Scottadito roughly translates to “burnt finger,” an apt name for this irresistible Italian preparation that’s meant to be eaten with your fingers to get every last bit. The bright mojito-inspired pan sauce both cuts through the rich, juicy meat and riffs on the classic pairing of lamb and mint. Use multiple separate pans if multiplying this recipe for a party.
Lamb Scottadito alla Mojito
Season lamb with salt and pepper and leave at room temperature for up to two hours, or refrigerate for up to 8 hours (bring to room temperature before cooking). In a small bowl, mix together rum, lime juice and honey, then set aside.
Place a heavy skillet (not nonstick, and large enough to hold 6 lamb chops in a single layer) over medium-high heat. Coat with oil and, when hot, add 6 chops. Cook to an internal temperature of 125°F for medium-rare (timing will depend on thickness of lamb, but usually no more than 3 minutes per side). Remove lamb to a platter, tent with foil, and repeat with remaining 6 chops.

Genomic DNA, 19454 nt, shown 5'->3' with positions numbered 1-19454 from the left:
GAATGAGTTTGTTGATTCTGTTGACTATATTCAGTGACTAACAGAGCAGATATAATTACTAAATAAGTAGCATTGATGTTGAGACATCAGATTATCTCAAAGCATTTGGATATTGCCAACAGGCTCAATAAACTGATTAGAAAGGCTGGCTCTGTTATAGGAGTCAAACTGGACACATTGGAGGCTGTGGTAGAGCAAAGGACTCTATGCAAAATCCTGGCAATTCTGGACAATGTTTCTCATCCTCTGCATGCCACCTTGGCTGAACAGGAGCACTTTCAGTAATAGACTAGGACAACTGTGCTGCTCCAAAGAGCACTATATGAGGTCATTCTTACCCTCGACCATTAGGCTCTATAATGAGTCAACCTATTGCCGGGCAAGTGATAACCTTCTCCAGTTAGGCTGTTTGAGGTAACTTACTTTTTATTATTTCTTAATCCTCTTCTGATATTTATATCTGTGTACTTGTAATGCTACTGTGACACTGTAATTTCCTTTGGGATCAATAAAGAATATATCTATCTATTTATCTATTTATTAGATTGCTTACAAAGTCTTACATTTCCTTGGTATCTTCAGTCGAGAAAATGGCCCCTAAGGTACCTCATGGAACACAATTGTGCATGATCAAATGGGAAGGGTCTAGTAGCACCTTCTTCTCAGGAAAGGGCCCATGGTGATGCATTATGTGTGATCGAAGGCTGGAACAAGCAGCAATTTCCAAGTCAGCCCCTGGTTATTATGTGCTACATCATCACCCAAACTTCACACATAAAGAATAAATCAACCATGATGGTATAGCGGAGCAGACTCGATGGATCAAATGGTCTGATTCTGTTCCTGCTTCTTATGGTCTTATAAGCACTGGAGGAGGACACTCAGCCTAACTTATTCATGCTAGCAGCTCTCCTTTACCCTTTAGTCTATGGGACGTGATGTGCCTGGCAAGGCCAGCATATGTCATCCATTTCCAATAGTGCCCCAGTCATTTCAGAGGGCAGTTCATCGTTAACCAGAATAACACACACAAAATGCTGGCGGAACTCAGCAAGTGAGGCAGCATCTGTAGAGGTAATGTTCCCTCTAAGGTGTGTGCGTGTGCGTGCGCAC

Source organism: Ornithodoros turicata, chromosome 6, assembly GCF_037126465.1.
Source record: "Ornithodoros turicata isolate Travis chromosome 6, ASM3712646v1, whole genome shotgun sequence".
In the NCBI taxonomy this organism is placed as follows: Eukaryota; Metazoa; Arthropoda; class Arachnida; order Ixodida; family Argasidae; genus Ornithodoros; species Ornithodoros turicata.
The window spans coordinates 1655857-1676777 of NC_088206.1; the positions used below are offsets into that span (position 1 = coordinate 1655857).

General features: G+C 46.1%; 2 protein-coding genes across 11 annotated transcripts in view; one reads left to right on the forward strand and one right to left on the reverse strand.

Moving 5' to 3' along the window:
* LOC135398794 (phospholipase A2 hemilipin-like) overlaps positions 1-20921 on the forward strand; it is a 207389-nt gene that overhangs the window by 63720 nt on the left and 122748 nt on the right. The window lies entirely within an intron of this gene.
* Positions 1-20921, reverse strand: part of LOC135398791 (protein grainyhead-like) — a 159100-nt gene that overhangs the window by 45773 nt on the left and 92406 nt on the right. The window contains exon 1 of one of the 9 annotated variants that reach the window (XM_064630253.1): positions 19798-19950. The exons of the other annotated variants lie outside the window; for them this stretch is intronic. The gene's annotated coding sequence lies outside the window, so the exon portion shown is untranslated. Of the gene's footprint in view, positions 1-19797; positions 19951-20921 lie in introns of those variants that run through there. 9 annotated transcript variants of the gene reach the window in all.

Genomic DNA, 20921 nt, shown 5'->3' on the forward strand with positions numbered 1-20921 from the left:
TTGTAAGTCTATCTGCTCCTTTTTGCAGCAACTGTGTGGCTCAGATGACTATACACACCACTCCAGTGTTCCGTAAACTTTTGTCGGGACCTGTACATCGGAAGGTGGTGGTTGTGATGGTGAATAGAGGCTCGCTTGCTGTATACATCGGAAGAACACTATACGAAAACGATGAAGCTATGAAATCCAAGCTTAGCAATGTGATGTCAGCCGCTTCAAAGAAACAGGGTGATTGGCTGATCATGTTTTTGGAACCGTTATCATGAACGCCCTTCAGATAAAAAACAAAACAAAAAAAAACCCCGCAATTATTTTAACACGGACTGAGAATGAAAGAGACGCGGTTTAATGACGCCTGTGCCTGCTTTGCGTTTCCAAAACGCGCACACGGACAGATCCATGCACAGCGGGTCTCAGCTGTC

While lamb rests, add shallots to the hot pan and cook until translucent and starting to brown, about 30 seconds. Add rum mixture, scraping up brown bits, and let boil until it thickens to a sauce consistency, about 2 minutes. Turn off heat and add mint and butter, stirring until butter melts. Taste and add salt, if needed.
Using tongs, drag chops through the sauce to coat. Serve immediately. Serves 4
Barba 2021 Vasari (Montepulciano d’Abruzzo)
With vivid blackberry and plum fruit, mouthcoating tannins and a smoky background note, Montepulciano is a terrific foil for lamb. The bright acidity of this young bottling is an especially fine complement to the tart mojito glaze, with an herbal note that nods to the mint. As a bonus, this wine—like many vine de Montepulciano d’Abruzzo—is a remarkable value, which may help offset the cost of the lamb chops.
This article originally appeared in the April 2023 issue of Wine Enthusiast magazine. Click here to subscribe today!
Last Updated: June 1, 2023